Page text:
This tidbit made me chuckle. An example for how to fill out the personal information section listed a “Tom Cruise” applying to be a substitute. On the example form, the beneficiary he listed was his wife, Katie Holmes. Since the real-life version of this couple divorced in 2012, I doubt if Katie’s still his beneficiary, but you never know.

Step Three
After applying, you’ll need to get LiveScan fingerprinted and have a tuberculosis test. The Kent County Sheriff’s Department and other private businesses charge $60 to $80 for fingerprinting. The Kent County Health Department administers TB tests for free.

Step Four
Attend a training session, which takes place every other Monday at Kent ISD. If you miss your scheduled session, you can easily reschedule. About 35 people attend each two-hour training, where you turn in documents you need to apply (see box) and learn about appropriate attire, confidentiality, discipline, do’s and don’ts, beginning and end of day procedures and more.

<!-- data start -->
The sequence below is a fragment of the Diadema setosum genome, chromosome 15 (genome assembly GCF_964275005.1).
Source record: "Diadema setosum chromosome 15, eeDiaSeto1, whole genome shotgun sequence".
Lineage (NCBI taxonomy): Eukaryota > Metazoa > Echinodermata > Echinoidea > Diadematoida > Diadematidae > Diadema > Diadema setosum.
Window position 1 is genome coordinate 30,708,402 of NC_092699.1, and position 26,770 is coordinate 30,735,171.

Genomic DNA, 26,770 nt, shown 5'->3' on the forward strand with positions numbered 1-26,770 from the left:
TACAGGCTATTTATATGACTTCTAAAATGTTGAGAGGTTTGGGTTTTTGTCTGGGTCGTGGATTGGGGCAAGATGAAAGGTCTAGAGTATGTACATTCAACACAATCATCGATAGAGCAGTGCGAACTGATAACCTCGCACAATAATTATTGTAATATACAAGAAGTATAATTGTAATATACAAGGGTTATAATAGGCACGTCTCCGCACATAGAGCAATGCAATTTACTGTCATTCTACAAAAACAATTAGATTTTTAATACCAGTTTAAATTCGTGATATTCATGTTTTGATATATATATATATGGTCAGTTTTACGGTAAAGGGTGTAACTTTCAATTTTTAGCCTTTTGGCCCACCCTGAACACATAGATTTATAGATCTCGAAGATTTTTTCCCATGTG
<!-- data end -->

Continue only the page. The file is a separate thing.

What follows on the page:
Step Five
Once you get notice you are certified, it’s time to register with Aesop (Automated Educational Substitute Operator). When the system gets a notice a substitute position you qualify for needs to be filled, the opening is posted to an online calendar and you can sign up for the position.

 

The Jobulator app sends job notifications to your phone so you don’t have to constantly check for new assignments. These postings and calls can be for an assignment that same day, the next day or many days in advance.

You can select what times you want the calls to come. Notices of openings can start coming to your phone as early as 5 a.m. until 9 p.m. All it takes to accept a job is to listen to the recording prompts and press a few buttons on your phone. Up to 20 calls have come in on one day for me. Once you accept an assignment, you can let Aesop know you don’t want any more calls.